Released October 2011
Picking up the dangling thread from the anthology release ‘The Company of Friends,’ ‘The Silver Turk’ features an earlier Eighth Doctor than that showcased in either Big Finish’s main range alongside India Fisher or the now-concluded The Eighth Doctor Adventures alongside Sheridan Smith, starting a new series of three adventures where he travels with Mary Shelley. Having previously left his companions Smason and Gemma in Vienna in order to answer a distress signal, the Doctor misses his return date by some fifty-seven years, arriving at the wondrous 1873 Viennese Exposition where showman Alfred Stahlbaum is showing off his newest automaton invention known as the Silver Turk, a being with which the Doctor is all too familiar.
Marc Platt is, of course, the author of the seminal ‘Spare Parts’ which gives incredible and emotional insight into the very early foundation of the Cybermen, and so it’s unsurprising that he also writes this early Mondas hybrid as a sympathetic figure. The concept of a civilization capturing and torturing a lone individual from a dangerous alien race, the Doctor mistrusting said individual, and the Doctor’s companion forming a compassionate bond with the being is certainly not novel, but the confusion and pain of the damaged Cyberman is palpable, and Nicholas Briggs does admirable work in bringing an incredible sense of emotion to what is normally a completely emotionless race. At the same time, Platt does very well in juxtaposing Shelley’s experiences with the Doctor to what would later become her written work, and the exploration of human and inhuman in the face of a hybrid automaton certainly feeds into Frankenstein nicely.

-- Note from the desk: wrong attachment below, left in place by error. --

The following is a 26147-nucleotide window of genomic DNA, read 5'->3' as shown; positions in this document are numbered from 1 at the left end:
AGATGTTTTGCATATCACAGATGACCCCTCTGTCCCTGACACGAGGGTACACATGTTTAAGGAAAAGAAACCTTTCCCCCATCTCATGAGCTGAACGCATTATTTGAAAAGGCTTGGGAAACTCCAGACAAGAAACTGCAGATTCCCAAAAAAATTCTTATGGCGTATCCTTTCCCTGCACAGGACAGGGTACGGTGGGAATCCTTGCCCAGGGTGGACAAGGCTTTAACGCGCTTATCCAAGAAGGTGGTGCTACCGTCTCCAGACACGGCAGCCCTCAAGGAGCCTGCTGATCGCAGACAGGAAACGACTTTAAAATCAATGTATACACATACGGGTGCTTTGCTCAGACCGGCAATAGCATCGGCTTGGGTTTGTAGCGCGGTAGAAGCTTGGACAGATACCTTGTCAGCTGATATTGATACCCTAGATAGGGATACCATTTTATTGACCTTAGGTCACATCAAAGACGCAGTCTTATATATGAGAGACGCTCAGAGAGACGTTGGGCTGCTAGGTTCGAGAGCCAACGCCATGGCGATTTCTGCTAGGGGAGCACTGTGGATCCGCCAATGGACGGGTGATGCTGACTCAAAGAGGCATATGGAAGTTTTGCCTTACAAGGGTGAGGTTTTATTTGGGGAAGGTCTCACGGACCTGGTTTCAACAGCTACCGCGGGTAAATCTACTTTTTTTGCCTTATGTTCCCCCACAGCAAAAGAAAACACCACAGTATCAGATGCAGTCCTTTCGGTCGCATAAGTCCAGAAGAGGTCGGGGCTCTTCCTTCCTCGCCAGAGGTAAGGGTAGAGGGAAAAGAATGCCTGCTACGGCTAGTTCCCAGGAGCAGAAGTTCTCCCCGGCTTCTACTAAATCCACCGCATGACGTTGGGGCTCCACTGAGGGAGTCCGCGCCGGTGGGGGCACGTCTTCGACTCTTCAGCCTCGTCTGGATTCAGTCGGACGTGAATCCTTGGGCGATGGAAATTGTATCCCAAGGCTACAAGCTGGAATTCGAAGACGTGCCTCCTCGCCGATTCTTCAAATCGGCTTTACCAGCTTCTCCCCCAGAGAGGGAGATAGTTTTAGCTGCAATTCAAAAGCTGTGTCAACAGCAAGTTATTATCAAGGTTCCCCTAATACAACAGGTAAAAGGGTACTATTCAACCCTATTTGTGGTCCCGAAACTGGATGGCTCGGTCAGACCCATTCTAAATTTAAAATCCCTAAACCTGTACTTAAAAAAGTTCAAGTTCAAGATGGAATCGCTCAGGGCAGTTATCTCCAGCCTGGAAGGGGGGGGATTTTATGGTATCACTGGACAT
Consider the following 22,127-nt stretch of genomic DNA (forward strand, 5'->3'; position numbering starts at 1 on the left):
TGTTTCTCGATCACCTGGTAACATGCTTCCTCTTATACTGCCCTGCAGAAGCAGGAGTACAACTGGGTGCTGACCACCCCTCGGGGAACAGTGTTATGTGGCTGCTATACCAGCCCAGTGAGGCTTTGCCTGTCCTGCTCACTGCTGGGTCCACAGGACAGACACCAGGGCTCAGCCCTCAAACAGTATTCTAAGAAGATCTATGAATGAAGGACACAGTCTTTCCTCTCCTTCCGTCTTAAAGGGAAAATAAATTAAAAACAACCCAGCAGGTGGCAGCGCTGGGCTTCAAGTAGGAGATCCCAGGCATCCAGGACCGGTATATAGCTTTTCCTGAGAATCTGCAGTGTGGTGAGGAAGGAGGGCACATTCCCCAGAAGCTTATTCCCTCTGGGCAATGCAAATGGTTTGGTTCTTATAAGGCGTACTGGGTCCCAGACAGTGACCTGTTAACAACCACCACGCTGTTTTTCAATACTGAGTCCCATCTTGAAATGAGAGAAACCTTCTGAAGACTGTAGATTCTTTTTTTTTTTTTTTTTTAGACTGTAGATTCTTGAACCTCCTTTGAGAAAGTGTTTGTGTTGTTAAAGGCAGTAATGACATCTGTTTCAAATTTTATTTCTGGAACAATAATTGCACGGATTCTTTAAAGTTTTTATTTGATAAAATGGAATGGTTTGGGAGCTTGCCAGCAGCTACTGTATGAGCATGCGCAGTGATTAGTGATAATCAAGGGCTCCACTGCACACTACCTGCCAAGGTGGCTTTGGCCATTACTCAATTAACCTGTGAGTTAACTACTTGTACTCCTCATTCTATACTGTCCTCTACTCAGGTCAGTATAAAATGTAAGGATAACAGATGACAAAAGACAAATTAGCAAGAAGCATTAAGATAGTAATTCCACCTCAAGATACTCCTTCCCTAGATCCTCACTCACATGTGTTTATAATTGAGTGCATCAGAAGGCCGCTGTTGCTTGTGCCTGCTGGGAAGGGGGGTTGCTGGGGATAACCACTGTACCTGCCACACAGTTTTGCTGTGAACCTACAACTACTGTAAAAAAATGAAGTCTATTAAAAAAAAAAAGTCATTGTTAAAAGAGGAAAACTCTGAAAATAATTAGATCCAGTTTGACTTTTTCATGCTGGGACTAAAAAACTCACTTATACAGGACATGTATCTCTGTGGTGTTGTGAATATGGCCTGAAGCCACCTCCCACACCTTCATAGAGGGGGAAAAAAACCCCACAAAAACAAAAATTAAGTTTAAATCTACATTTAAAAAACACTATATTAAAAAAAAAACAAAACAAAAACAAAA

Paul McGann is absolutely superb as always, but the story very much focuses on Julie Cox’s Mary Shelley. Whereas many of the Doctor’s companions wear their hearts on the sleeves and act as much by instinct as anything else, it’s a refreshing change of pace to have the more reserved Shelley aboard the TARDIS, a silent and determined woman who brings a fierce intelligence and compassion to balance and challenge the Doctor in a completely different manner than his other companions. Mary offers an incredibly realistic reaction to the marvels and terrors of traveling with the Doctor, and Cox believably exudes each of the requisite emotions. At the same time, Gareth Armstrong’s villainous puppeteer Dr Johan Drossel, Christian Brassington’s Stahlbaum, Claire Wyatt’s Countess Mitzi Wittenmeier, and David Schneider’s Ernst Bratfisch fill the production and this world with very convincing and lively characters.
With the concept of the Silver Turk being based on the real Mechanical Turk hoax, the script and sound design vividly bring 1873 to life wonderfully, and it’s quite clever to have a story set in a past that is simultaneously the future for the companion. ‘The Silver Turk’ may not necessarily be a showcase for the Eighth Doctor himself, but it’s certainly a showcase for everything his era can still offer even if Stahlbaum’s motivations start to become disarrayed as the story progresses. With a bold new theme song rendition that bombastically introduces another fresh outing for this enigmatic incarnation, ‘The Silver Turk’ marks a strong return to the main range for Paul McGann that manages to look to the past for both the time period and the Cybermen as it opens up the future of Mary Shelley and he together.